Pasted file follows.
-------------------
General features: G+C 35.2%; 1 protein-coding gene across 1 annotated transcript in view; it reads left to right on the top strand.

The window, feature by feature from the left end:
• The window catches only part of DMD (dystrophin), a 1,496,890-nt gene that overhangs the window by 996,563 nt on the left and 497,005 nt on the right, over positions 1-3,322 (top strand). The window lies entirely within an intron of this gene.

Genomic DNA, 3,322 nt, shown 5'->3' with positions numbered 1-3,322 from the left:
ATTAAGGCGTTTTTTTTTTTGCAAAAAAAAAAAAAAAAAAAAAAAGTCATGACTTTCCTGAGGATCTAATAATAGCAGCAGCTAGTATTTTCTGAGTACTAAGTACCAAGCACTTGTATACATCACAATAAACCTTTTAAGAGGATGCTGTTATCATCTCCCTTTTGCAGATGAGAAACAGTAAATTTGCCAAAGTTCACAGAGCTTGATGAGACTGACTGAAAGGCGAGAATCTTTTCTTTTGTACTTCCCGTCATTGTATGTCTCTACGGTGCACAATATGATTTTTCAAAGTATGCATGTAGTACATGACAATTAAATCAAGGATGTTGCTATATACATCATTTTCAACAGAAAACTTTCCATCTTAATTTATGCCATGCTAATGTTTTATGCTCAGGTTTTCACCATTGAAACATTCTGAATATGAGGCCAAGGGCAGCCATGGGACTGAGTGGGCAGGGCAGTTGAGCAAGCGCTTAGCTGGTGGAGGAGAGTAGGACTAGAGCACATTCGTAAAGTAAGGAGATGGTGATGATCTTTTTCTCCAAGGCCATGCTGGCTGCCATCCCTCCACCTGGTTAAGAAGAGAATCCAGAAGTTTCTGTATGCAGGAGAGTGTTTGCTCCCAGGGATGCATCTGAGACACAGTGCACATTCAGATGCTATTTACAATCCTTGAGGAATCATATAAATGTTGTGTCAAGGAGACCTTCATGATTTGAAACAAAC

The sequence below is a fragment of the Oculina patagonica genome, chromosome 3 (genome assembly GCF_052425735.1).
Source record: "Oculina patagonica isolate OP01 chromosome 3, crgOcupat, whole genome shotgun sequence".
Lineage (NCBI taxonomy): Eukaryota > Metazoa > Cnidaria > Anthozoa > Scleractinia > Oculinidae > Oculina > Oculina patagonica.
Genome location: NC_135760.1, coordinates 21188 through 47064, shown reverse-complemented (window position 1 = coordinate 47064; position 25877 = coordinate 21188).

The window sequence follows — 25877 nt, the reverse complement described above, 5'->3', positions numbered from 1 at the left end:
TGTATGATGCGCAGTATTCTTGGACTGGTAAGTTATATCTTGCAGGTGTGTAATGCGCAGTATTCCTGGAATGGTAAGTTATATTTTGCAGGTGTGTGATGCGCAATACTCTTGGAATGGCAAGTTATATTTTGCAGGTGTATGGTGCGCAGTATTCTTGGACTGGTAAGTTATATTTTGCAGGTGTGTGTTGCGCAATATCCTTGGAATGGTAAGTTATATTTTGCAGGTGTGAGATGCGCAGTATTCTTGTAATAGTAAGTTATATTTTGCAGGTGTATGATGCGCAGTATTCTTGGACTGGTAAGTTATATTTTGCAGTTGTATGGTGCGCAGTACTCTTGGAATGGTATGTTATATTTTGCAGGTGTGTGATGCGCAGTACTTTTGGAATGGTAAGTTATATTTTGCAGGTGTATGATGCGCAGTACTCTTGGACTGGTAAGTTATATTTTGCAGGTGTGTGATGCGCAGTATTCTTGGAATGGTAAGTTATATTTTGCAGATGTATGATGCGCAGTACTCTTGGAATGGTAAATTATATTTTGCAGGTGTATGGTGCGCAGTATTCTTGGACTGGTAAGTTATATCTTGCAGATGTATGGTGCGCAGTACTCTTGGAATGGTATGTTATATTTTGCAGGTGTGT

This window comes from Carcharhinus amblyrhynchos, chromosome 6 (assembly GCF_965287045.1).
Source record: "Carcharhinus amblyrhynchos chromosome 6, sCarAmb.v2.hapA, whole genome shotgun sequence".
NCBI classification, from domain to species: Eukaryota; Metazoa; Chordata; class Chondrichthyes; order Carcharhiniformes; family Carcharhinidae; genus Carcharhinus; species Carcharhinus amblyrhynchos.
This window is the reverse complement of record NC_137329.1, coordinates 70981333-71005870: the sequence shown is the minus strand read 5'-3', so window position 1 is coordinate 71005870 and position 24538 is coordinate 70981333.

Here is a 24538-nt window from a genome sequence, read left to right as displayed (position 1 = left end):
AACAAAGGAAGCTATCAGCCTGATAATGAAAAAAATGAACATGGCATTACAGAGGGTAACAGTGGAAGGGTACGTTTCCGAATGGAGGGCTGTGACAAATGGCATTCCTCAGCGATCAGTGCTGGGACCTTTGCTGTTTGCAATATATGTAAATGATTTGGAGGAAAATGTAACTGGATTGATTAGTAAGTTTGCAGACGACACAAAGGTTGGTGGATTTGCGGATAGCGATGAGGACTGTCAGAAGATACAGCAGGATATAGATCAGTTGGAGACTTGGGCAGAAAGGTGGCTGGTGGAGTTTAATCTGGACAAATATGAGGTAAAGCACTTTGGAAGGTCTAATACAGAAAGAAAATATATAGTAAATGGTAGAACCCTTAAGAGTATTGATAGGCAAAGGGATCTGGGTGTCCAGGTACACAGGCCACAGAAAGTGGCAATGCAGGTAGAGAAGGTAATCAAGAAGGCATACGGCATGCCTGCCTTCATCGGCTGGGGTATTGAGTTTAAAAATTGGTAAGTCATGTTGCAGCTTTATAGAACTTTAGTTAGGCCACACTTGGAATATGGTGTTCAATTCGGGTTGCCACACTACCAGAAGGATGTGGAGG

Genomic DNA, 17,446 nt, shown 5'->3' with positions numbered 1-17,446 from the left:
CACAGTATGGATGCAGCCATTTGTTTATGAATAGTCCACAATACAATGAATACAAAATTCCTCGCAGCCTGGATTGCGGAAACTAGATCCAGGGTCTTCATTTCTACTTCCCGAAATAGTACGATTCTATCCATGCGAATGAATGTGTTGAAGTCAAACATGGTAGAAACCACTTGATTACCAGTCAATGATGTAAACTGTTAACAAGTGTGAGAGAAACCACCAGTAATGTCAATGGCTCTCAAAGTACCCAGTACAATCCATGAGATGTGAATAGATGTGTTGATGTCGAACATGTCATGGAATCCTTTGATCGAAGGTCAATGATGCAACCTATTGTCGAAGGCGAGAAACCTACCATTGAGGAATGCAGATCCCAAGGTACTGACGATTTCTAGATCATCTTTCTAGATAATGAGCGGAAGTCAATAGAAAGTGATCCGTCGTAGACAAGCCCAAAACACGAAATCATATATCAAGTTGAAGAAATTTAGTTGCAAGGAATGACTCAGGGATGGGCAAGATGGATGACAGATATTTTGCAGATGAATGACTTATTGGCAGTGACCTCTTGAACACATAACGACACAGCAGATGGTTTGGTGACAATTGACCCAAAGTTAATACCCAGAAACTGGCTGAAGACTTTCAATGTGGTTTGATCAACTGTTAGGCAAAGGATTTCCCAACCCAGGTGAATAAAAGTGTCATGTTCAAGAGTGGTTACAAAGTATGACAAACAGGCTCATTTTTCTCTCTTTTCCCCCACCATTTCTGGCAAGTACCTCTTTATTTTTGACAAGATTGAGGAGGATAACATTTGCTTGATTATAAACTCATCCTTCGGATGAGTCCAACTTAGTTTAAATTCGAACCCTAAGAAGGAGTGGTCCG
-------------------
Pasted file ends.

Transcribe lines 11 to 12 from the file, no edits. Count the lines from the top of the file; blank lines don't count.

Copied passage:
TGTATGATGCGCAGTATTCTTGGACTGGTAAGTTATATCTTGCAGGTGTGTAATGCGCAGTATTCCTGGAATGGTAAGTTATATTTTGCAGGTGTGTGATGCGCAATACTCTTGGAATGGCAAGTTATATTTTGCAGGTGTATGGTGCGCAGTATTCTTGGACTGGTAAGTTATATTTTGCAGGTGTGTGTTGCGCAATATCCTTGGAATGGTAAGTTATATTTTGCAGGTGTGAGATGCGCAGTATTCTTGTAATAGTAAGTTATATTTTGCAGGTGTATGATGCGCAGTATTCTTGGACTGGTAAGTTATATTTTGCAGTTGTATGGTGCGCAGTACTCTTGGAATGGTATGTTATATTTTGCAGGTGTGTGATGCGCAGTACTTTTGGAATGGTAAGTTATATTTTGCAGGTGTATGATGCGCAGTACTCTTGGACTGGTAAGTTATATTTTGCAGGTGTGTGATGCGCAGTATTCTTGGAATGGTAAGTTATATTTTGCAGATGTATGATGCGCAGTACTCTTGGAATGGTAAATTATATTTTGCAGGTGTATGGTGCGCAGTATTCTTGGACTGGTAAGTTATATCTTGCAGATGTATGGTGCGCAGTACTCTTGGAATGGTATGTTATATTTTGCAGGTGTGT

This window comes from Carcharhinus amblyrhynchos, chromosome 6 (assembly GCF_965287045.1).